Is there anything really wrong? Really?

Madeleine Teahan (that seems like a peculiarly Proustian or edible sort of name) muses in a post at the Catholic Herald (yes, that would be the well-known, even “iconic”, religion of the same name) about gender equality and toys for girls versus boys. She wants everyone to realize that men have problems too, because sadly that fact has entirely disappeared in all the noise about princess dolls.

Is there anything really wrong with encouraging our sons to play with cars and our daughters to play with Barbie? There is a strange paradox with modern-day champions of diversity: it is that they are determined to propagate the idea that we are all exactly the same. Accepting common differences between the sexes has become taboo.

A spot of having it both ways there. The naughty champions of diversity say we are all exactly the same, when they should be saying that all girls are exactly the same and all boys are exactly the same but girls are radically different from boys and vice versa.

She’s wrong. The point isn’t that everybody is exactly the same, the point is that everybody isn’t, and therefore tastes shouldn’t be imposed (or “encouraged”) on the basis of gender. There is something wrong with assuming that all girls do and should want to play with Barbie.

Just as with femininity, traditional masculinity should be welcomed and honed, not suppressed or abolished. The fanatical emphasis on gender equality risks bulldozing men completely out of the picture, leaving them at a loss as to what role models it is socially acceptable to aspire to and how exactly they should fit into society.

Although it is often perceived as the enemy of equality between the sexes, the Church has a lot to offer men

That caused me to burst into laughter instead of reading the rest of the sentence. I just love that. “The church has a lot to offer men…” – yes, it does, especially if they’re the kind of men who want a monopoly on saying what’s what. One thing the church has to offer men of that type is the fact that it’s the last big institution that is still allowed to mandate and enforce an all-male power structure.


  1. noxiousnan says

    She doesn’t seem to have any regard for males, implying that all masculinity will be lost with boys being offered a choice between a truck and an easy bake oven.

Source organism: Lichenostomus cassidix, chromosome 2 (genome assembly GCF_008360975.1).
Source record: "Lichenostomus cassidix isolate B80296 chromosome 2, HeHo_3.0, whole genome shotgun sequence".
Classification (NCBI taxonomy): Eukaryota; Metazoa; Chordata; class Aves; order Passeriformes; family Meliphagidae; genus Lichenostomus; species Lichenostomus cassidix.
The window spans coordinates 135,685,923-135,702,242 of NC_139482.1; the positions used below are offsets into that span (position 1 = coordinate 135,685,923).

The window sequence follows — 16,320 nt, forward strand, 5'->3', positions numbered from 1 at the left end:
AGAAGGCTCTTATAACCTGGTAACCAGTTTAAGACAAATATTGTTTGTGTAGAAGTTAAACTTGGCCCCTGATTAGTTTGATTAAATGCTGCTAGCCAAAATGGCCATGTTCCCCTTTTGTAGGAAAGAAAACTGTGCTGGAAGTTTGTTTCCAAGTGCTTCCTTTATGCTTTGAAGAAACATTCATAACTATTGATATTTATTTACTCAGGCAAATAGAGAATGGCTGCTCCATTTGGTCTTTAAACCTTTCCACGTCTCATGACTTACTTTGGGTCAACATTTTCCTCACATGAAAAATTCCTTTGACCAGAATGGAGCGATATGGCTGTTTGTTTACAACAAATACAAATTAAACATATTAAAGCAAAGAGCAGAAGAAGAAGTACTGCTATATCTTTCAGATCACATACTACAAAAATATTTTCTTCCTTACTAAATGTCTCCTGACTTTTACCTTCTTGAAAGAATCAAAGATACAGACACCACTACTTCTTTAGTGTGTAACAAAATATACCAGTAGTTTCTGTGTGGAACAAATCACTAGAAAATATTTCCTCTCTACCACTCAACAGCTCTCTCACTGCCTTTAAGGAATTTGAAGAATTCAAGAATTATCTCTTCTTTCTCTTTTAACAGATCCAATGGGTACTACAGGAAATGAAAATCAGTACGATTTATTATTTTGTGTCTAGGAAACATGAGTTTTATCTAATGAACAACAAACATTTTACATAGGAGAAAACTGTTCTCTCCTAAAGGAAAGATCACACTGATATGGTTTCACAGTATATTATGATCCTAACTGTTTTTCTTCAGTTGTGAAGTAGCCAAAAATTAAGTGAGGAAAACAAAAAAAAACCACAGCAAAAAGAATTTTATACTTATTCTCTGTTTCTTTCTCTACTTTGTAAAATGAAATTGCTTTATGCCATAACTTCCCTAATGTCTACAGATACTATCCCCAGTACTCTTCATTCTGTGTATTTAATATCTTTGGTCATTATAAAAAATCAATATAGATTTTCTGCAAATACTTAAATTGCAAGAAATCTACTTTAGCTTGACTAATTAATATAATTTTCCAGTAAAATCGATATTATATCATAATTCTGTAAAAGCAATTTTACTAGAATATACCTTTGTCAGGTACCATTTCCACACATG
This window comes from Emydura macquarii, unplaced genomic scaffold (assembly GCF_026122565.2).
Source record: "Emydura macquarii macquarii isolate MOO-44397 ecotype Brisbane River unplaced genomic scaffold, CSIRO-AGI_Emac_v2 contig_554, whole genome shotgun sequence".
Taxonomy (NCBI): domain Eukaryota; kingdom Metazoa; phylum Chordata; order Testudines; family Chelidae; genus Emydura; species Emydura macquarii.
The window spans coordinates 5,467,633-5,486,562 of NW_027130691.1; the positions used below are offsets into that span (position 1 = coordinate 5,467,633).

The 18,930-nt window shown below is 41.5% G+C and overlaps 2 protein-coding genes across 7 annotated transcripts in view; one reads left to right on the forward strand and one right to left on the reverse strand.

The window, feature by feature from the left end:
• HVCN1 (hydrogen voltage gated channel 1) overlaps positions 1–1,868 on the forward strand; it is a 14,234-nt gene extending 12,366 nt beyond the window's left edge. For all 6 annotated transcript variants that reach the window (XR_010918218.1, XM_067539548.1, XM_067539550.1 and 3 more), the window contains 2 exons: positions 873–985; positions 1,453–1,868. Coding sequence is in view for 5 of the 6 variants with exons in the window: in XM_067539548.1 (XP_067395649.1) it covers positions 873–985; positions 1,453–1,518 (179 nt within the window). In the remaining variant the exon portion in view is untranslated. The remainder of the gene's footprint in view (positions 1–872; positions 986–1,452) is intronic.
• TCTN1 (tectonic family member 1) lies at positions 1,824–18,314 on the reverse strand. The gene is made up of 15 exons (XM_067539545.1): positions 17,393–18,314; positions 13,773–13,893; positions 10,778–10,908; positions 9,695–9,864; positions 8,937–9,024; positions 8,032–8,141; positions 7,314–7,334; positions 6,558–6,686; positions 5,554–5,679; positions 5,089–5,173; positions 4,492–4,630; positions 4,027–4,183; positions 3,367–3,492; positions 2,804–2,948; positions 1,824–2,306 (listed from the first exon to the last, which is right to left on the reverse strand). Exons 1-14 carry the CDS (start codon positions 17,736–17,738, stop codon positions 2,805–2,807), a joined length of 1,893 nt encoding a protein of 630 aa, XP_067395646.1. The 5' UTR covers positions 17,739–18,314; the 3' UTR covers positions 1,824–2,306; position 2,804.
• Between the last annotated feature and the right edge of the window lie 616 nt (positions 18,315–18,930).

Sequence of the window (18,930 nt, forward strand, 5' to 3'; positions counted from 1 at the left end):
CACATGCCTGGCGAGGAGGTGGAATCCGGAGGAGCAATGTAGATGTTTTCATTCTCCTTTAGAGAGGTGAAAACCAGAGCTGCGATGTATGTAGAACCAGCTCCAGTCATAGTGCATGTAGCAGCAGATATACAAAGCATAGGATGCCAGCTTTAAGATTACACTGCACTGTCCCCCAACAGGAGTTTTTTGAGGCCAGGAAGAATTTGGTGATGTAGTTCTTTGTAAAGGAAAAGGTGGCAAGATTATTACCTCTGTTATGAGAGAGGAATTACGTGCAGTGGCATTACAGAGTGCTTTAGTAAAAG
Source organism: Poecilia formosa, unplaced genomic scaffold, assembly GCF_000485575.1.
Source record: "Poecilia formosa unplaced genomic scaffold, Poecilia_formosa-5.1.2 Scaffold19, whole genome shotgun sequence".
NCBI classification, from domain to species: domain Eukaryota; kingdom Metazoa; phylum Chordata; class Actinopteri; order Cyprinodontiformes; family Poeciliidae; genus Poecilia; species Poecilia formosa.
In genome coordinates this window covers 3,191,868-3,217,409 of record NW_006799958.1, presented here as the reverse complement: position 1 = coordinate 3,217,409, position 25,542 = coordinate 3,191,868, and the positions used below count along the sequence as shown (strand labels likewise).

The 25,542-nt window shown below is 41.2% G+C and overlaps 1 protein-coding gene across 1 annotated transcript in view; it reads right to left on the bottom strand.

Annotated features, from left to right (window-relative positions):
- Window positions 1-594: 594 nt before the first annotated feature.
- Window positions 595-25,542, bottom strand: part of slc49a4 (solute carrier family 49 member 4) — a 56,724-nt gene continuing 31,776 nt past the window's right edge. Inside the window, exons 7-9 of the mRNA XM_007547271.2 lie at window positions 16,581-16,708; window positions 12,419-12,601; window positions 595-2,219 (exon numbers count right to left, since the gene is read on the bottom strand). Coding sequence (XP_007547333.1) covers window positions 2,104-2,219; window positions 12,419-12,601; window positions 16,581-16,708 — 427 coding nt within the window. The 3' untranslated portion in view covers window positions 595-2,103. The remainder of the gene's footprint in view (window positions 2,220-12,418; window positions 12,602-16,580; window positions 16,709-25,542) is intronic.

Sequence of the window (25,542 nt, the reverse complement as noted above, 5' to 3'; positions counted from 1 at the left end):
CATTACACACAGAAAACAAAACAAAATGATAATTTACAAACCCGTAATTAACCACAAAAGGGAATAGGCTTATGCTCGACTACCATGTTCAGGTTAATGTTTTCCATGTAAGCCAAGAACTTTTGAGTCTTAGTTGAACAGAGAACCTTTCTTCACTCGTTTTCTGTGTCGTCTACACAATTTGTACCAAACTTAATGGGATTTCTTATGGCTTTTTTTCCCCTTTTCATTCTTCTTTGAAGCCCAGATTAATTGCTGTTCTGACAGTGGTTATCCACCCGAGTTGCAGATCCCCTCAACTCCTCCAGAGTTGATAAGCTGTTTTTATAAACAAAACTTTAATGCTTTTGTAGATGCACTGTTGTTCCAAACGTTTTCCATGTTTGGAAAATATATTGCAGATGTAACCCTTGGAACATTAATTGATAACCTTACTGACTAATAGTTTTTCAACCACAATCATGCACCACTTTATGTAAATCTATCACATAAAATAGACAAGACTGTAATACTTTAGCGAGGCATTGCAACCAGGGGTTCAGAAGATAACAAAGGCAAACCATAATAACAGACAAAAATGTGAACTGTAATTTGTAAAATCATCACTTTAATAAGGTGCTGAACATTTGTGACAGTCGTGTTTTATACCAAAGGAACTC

2. bcmystery says

    An Easy Bake over is the gateway drug to full scale to full scale baking. Trust me. I know.

  3. bcmystery says

    Oh bloody hell. And there’s another mistake. What’s that saying about the first rule of holes?

  4. Subtract Hominem, a product of Nauseam says

    The fanatical emphasis on gender equality risks bulldozing men completely out of the picture, leaving them at a loss as to what role models it is socially acceptable to aspire to and how exactly they should fit into society.

    Because no institution has worked harder to stifle the ambitions and aspirations of male people, or to make it difficult for them to fit into society, than the Catholic Church.

    Help! My sarcasm throttle has gotten stuck on full blast!

  5. says

    While most men and women subconsciously conform to gender stereotypes this is not set in stone. So feminine men and masculine women should not feel self conscious about being different – which would be unusual given that we are all different anyway. Also it is important to reference the difference between sex and gender which are used as interchangeable terms but are actually distinct and separate in their own right. Sex pertains to biology and unless one is in transition one has the same one all their life. Gender however is less rigid and is a social construct and as such is more flexible. So there are no hard and fast rules here. Although the subtle and blatant reinforcements of society make it hard to be completely different if that is not the cultural norm. But it is flexible in spite of that and should be openly encouraged. Because a more diverse society is a more tolerant society. And a more tolerant society is a more accepting society

  6. Omar Puhleez says

    @#6: “…Gender however is less rigid and is a social construct and as such is more flexible….”